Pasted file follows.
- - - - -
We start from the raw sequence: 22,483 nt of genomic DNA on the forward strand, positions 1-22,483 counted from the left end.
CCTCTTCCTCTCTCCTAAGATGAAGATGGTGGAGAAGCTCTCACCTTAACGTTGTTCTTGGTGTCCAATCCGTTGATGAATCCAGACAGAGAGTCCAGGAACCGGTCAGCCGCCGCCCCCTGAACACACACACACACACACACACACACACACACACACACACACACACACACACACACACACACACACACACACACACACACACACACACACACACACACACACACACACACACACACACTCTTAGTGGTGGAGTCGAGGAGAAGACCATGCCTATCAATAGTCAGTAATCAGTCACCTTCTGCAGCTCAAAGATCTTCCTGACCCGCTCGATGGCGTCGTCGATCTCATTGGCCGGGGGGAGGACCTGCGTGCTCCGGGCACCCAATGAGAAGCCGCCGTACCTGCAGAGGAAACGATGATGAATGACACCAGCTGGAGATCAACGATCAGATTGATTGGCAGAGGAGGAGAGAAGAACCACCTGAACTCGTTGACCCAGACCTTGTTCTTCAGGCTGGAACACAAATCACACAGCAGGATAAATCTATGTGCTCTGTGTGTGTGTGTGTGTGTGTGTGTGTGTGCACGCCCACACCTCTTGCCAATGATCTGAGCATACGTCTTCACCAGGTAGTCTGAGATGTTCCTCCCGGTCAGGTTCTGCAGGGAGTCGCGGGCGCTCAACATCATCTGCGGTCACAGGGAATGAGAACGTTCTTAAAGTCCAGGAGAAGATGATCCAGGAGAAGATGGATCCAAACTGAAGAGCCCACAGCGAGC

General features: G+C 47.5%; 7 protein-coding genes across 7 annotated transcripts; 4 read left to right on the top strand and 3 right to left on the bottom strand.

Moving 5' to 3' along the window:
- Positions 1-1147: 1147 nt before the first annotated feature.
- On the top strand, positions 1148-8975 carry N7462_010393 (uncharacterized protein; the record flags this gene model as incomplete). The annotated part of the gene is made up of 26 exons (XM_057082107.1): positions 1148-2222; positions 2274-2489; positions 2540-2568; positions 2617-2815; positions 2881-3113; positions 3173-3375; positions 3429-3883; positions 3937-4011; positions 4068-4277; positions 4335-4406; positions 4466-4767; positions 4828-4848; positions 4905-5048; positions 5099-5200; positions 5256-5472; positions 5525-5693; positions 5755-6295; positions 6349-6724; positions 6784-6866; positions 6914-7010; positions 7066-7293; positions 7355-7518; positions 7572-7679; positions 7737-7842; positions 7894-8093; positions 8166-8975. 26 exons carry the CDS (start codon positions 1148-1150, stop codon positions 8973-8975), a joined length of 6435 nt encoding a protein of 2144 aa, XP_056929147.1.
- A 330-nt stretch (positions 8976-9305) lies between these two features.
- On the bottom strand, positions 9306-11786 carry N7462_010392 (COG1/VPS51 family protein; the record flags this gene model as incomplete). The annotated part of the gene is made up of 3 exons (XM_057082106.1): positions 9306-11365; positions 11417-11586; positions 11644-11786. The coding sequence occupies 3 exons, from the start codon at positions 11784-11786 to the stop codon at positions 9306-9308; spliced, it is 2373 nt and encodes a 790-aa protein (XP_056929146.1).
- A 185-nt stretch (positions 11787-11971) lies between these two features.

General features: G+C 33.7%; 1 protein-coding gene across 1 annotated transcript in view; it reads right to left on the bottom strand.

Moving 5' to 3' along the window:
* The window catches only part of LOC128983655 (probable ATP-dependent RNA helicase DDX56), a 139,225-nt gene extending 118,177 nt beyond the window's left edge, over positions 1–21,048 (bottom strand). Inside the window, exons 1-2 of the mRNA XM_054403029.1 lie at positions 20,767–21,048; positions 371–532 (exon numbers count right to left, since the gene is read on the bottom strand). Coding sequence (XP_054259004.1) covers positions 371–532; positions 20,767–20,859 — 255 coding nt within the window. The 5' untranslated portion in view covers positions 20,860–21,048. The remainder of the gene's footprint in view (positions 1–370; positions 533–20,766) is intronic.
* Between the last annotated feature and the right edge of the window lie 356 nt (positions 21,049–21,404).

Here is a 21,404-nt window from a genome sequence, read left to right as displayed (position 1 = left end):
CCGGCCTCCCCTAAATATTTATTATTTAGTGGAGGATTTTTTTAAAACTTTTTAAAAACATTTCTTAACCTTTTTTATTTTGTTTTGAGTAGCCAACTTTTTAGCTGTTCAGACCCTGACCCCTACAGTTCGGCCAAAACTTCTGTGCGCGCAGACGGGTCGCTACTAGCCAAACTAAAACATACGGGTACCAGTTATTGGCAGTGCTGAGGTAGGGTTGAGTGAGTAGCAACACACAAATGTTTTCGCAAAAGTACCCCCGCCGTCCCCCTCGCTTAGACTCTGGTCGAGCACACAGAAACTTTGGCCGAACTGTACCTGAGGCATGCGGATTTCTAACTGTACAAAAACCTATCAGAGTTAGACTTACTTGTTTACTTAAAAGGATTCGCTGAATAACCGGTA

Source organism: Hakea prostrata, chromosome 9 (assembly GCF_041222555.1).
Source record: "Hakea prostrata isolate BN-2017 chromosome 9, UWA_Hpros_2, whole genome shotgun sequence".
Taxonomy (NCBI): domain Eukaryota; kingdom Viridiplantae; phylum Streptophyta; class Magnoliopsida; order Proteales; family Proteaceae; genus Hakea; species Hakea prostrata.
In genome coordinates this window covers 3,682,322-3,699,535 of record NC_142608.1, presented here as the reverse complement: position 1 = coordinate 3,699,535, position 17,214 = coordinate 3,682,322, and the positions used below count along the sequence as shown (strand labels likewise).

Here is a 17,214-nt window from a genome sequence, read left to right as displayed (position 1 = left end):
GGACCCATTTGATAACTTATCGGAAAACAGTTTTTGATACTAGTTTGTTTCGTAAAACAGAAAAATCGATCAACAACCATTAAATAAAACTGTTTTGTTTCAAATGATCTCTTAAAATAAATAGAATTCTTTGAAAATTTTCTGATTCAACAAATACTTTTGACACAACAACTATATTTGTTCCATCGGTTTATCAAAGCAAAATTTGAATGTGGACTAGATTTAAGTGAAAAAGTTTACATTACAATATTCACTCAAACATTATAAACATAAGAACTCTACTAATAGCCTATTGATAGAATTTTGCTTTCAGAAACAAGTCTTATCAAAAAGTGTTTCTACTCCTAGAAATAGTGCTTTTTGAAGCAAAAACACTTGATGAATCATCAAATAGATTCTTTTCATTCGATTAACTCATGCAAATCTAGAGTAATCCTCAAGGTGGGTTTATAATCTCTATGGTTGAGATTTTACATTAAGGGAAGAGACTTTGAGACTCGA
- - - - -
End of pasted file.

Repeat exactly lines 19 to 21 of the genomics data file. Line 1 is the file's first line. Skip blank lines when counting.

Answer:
In genome coordinates this window covers 3,682,322-3,699,535 of record NC_142608.1, presented here as the reverse complement: position 1 = coordinate 3,699,535, position 17,214 = coordinate 3,682,322, and the positions used below count along the sequence as shown (strand labels likewise).

Here is a 17,214-nt window from a genome sequence, read left to right as displayed (position 1 = left end):
GGACCCATTTGATAACTTATCGGAAAACAGTTTTTGATACTAGTTTGTTTCGTAAAACAGAAAAATCGATCAACAACCATTAAATAAAACTGTTTTGTTTCAAATGATCTCTTAAAATAAATAGAATTCTTTGAAAATTTTCTGATTCAACAAATACTTTTGACACAACAACTATATTTGTTCCATCGGTTTATCAAAGCAAAATTTGAATGTGGACTAGATTTAAGTGAAAAAGTTTACATTACAATATTCACTCAAACATTATAAACATAAGAACTCTACTAATAGCCTATTGATAGAATTTTGCTTTCAGAAACAAGTCTTATCAAAAAGTGTTTCTACTCCTAGAAATAGTGCTTTTTGAAGCAAAAACACTTGATGAATCATCAAATAGATTCTTTTCATTCGATTAACTCATGCAAATCTAGAGTAATCCTCAAGGTGGGTTTATAATCTCTATGGTTGAGATTTTACATTAAGGGAAGAGACTTTGAGACTCGA